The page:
The PRA wrote a letter to chief actuaries in September 2018 entitled ‘Joining the dots’, which stressed the importance of forming a holistic view of a firm’s risk profile, and stating that this required engagement with other key functions. It also said: “Board engagement could be improved through more regular one-to-one discussions with individual board members and the provision of more concise reports to the board.” Feedback from chief actuaries suggested that communications from the regulator could help build engagement with boards, for example by sharing analysis of a firm’s approach to any issues identified.
Diversity and inclusion
The PRA wrote to insurers and banks in March 2020, stating: “Diverse boards, made up of members with different skills, knowledge, experience and values, will support different perspectives being brought to discussion on business operations and risk strategy. PRA diversity requirements aim to reduce the risk of groupthink, which can adversely affect the safety and soundness of PRA regulated firms.”
Diverse teams within an inclusive culture, with broader sets of skills, experiences and perspectives, should have greater resilience and ultimately more potential in complex domains such as business, science or the delivery of public services. Using data from the UEFA Champions League football tournament between 2003 and 2013, a study led by Keith Ingersoll of Kaplan University found that more diverse teams outperformed less diverse ones, as measured by goal difference and ‘linguistic distance’.
The PRA’s November 2019 letter to CEOs commented on less positive aspects of culture within firms: “Recent public reports relating to sexual harassment and bullying within the London Market are of deep concern and it is clear that some firms have more work to do to improve aspects of corporate culture and individual behaviour.”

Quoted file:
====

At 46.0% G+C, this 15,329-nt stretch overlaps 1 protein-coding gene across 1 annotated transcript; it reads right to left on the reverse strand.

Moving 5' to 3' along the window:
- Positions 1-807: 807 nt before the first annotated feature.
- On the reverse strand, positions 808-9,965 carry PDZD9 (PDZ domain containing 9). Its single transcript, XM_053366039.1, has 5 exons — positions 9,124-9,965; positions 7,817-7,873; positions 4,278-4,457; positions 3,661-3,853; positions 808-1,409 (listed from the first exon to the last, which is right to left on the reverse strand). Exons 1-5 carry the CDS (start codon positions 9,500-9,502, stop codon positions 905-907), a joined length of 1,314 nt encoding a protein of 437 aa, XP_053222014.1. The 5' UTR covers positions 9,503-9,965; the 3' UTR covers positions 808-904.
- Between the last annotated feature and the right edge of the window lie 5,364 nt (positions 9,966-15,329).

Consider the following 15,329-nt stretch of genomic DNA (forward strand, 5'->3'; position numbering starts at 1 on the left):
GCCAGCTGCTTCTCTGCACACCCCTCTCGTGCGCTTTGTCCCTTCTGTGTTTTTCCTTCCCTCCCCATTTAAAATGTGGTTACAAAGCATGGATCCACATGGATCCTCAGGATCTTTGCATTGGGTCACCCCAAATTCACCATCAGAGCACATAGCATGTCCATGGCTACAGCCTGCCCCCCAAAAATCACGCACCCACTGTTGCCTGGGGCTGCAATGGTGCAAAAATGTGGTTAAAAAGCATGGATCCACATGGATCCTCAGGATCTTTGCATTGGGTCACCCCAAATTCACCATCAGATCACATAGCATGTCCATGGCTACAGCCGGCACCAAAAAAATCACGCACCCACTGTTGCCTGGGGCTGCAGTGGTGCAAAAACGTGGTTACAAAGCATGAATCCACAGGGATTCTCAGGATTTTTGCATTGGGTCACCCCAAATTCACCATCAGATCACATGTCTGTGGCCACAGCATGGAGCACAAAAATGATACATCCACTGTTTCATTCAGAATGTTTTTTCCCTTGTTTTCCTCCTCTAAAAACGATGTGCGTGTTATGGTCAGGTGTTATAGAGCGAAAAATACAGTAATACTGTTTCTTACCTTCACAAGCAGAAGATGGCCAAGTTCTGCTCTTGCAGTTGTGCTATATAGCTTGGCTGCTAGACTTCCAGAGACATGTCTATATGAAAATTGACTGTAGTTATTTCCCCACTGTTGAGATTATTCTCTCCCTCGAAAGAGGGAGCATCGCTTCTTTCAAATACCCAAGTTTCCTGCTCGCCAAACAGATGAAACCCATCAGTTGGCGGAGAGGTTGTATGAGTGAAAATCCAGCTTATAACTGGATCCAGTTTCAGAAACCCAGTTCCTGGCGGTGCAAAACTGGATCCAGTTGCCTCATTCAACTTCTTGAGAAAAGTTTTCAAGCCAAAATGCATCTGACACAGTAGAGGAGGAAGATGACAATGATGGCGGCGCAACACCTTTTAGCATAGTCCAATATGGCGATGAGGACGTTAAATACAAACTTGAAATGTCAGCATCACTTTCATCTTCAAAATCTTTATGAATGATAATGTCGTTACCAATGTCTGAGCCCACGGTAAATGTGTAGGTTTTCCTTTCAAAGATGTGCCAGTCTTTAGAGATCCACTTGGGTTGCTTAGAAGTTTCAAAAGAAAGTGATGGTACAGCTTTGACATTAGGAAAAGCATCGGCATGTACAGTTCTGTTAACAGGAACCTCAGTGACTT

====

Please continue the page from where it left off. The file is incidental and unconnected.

Overt acts of racism, bullying and harassment are unacceptable and should be challenged. However, the question we were asked by the CIGI participant was more subtle. To paraphrase: how can I be better included at work, to have open lines of communication, positive engagement and the opportunity to build trust and influence?
Let’s look at unconscious bias. Women may face certain expectations of behaviour within the workplace. Wei Zheng, Ronit Kark and Alyson Meister analyse this in their article ‘How women manage the gendered norms of leadership’, explaining how women face a “double bind”. Society expects women to be “warm and nice”, but also expects leaders to be “competent and tough”. Using new influencing skills is difficult enough, but try also balancing the tension between leadership and acceptable behaviours. The article discussed a woman being labelled “intimidating” for pushing the value of a new project, in contrast to the way a man might be treated.
It presents strategies for managing this double bind in the short term, but concludes: “Organisations and society
must produce systematic change to alleviate conflicting expectations for women and additional hurdles for their leadership.” The person being excluded shouldn’t be expected to solve the problem, nor is it simply about others behaving better. Moreover, unconscious bias has a broad reach. Race, sexual orientation, gender identity, age, religion, disabilities and social status are all potential sources of bias, especially where these intersect.
It’s important we acknowledge the existence of unconscious bias and challenge its effects. It may manifest in the way technical analysis is interpreted by those in different roles, who have different views of their purpose; an awareness of this can help us tailor our influencing skills.
However, separate biases within the workplace mean some people have additional challenges. Everyone has influence and many of us are in positions of power, which we can use to support a more diverse and inclusive working environment. This will help us and those around us to be better prepared for the challenges ahead.
The Influential Actuary: Identity’s Effect on Data Interpretation was presented by James Orr, Chris Smerald and David Gurteen on 22 April 2020 as part of the Current Issues in General Insurance (CIGI) conference.
James Orr is chief actuary for general insurance at the Prudential Regulation Authority. This article contains the views of the author and do not necessarily reflect those of his employer